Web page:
Academic and research departmentsLeverhulme Quantum Biology Doctoral Training Centre (QB-DTC), School of Biosciences and Medicine, Faculty of Health and Medical Sciences.
My research project
Quantum and drugs: Spin dynamics in an antibiotic
Tuberculosis is accountable for around 1.5 million deaths every year. The biggest challenge being multidrug resistance (MDR) strains of mycobacterium tuberculosis (TB causing pathogen) that are resistant to antibiotics.
Isoniazid (isonicotinoyl hydrazide, INH) is one of the main drugs used to treat TB, but it has limited success against MDR strains, which means effective chemotherapy is challenging.
INHs mechanism of action has long been under investigation, it was found INH acts as a prodrug, undergoing activation via the bifunctional heme enzyme - catalase-peroxidase (KatG). The KatG enzyme is proposed to catalysis the formation of the isonicotinic acyl radical simultaneously with the NAD+ radical, these radicals couple together forming the active drug - nicotinoyl-NAD adduct.
There is evidence to suggest these radical pairs form a vital role in the mechanism of action of INH as well as improving drug efficacy and in overcoming MDRs. The proposed mechanism is outlined in the image below.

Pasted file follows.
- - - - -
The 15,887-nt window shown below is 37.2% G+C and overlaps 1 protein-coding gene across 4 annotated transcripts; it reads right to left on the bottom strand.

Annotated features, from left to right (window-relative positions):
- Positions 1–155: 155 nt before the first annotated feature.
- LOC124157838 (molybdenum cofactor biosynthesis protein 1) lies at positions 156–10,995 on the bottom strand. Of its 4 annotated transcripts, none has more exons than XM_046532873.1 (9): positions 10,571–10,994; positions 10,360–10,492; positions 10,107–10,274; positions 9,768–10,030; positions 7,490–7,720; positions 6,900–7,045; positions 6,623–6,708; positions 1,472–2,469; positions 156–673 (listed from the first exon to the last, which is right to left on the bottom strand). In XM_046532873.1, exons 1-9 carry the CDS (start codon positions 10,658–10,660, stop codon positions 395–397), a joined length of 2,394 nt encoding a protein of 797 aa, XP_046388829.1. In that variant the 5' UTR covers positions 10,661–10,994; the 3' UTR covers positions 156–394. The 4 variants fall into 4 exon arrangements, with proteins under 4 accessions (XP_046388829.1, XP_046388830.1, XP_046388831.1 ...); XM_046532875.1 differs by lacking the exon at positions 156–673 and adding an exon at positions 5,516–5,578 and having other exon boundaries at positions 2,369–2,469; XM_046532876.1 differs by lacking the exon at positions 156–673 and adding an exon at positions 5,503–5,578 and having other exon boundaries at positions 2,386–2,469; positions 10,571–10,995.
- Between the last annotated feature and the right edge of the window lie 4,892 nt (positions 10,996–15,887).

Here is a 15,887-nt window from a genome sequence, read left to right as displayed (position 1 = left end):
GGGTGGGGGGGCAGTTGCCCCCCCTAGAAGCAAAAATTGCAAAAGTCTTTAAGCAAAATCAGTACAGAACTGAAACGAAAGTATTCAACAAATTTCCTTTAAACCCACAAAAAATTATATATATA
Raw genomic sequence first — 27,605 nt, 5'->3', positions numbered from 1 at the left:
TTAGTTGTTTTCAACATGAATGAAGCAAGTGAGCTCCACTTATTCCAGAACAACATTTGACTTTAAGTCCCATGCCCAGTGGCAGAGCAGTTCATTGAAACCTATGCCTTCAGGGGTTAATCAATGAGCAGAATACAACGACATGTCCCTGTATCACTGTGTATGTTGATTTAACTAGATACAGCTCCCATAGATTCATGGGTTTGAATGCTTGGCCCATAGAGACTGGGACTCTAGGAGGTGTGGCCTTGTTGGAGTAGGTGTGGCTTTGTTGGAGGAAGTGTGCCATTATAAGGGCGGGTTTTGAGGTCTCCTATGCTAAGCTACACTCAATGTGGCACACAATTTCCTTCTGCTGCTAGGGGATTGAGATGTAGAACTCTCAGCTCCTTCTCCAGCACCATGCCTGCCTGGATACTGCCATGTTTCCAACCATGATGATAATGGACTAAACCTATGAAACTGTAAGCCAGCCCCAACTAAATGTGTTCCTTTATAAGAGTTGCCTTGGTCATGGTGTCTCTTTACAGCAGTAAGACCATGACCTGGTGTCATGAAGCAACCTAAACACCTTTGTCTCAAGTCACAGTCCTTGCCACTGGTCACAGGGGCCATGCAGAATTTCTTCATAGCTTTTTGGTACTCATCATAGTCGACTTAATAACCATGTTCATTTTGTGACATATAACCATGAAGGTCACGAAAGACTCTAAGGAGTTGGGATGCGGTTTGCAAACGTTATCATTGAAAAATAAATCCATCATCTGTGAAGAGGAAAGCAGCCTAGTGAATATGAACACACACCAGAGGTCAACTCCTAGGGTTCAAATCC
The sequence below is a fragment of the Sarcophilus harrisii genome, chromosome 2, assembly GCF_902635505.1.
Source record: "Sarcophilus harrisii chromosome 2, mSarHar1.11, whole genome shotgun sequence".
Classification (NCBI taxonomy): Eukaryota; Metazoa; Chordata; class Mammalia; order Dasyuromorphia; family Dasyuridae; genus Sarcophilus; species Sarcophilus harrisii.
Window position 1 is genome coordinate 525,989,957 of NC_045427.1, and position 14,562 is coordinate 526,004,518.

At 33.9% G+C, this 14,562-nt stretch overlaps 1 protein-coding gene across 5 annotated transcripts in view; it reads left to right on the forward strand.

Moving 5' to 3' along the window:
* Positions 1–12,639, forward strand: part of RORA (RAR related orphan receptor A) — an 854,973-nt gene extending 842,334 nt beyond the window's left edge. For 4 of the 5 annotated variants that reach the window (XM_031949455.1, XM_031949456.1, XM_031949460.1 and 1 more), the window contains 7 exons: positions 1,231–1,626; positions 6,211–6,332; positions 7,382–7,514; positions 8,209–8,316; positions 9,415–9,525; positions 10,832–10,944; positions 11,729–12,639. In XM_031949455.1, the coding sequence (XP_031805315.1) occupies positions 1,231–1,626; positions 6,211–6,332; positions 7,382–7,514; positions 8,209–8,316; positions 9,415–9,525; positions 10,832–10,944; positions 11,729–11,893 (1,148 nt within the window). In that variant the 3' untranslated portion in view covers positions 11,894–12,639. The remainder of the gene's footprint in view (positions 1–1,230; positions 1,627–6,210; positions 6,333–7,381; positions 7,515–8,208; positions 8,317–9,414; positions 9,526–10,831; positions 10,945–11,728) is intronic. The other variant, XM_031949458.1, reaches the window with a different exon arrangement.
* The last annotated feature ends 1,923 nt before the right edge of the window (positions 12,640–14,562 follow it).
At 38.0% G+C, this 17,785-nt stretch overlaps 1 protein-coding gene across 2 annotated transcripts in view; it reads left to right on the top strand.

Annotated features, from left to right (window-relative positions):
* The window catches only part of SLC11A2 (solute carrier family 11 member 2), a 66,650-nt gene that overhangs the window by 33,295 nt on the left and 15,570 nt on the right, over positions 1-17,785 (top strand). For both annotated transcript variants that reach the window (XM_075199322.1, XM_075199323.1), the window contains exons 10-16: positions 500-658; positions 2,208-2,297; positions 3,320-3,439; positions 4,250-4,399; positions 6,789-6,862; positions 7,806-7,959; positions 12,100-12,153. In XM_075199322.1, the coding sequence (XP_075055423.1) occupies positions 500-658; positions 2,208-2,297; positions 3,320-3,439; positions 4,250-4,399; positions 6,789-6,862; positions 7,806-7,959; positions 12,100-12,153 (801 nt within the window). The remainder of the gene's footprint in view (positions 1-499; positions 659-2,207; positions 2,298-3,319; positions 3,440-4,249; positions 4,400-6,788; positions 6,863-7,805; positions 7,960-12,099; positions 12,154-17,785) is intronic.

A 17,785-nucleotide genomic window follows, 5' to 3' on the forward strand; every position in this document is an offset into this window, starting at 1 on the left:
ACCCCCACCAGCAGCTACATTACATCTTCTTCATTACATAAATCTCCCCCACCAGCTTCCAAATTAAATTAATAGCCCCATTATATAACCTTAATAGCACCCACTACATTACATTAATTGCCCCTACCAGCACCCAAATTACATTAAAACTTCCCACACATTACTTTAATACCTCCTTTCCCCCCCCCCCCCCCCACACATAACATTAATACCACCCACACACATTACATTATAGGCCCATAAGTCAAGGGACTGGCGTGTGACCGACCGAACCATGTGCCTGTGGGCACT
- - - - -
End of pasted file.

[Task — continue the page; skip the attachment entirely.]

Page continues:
Recent findings suggest a biologically relevant example of the radical pair mechanism (RPM) is present in INH mechanism of activation. The RPM is a quantum phenomenon that describes how magnetic fields can influence electron spin and radical pairing consequently influencing reaction products. This has already been demonstrated in avian navigation.
Considering the Pauli exclusion principle only electrons with antiparallel spin can interact and form a bond. When two radical pairs are in antiparallel spin they are referred to as singlets (S). When the spins of the radical pair are parallel they are referred to triplets (T0,T+1/2 and T-1/2), when in this state they cannot form a pair (Hore and Mouritsen, 2016). Depending on the proportion of singlets and triplets in a system will determine the yield of reactant products/ recombination of original electron pair and exit products. The mechanism proposed below shows how the introduction of the heavy 13C isotope can causing a flipping of the electron spin from the triplet to the singlet state, resulting in a greater yield of the nicotinoyl-NAH adduct.
The aims of this project are to demonstrate the RPM in IHN in vivo using E.coli as the model and in vitro. Then using these systems to determine the effects of heavy isotopic substitutions / external magnetic field effects on the singlet-triplet interconversion and yield of active drug - nicotinoyl-NAD adduct.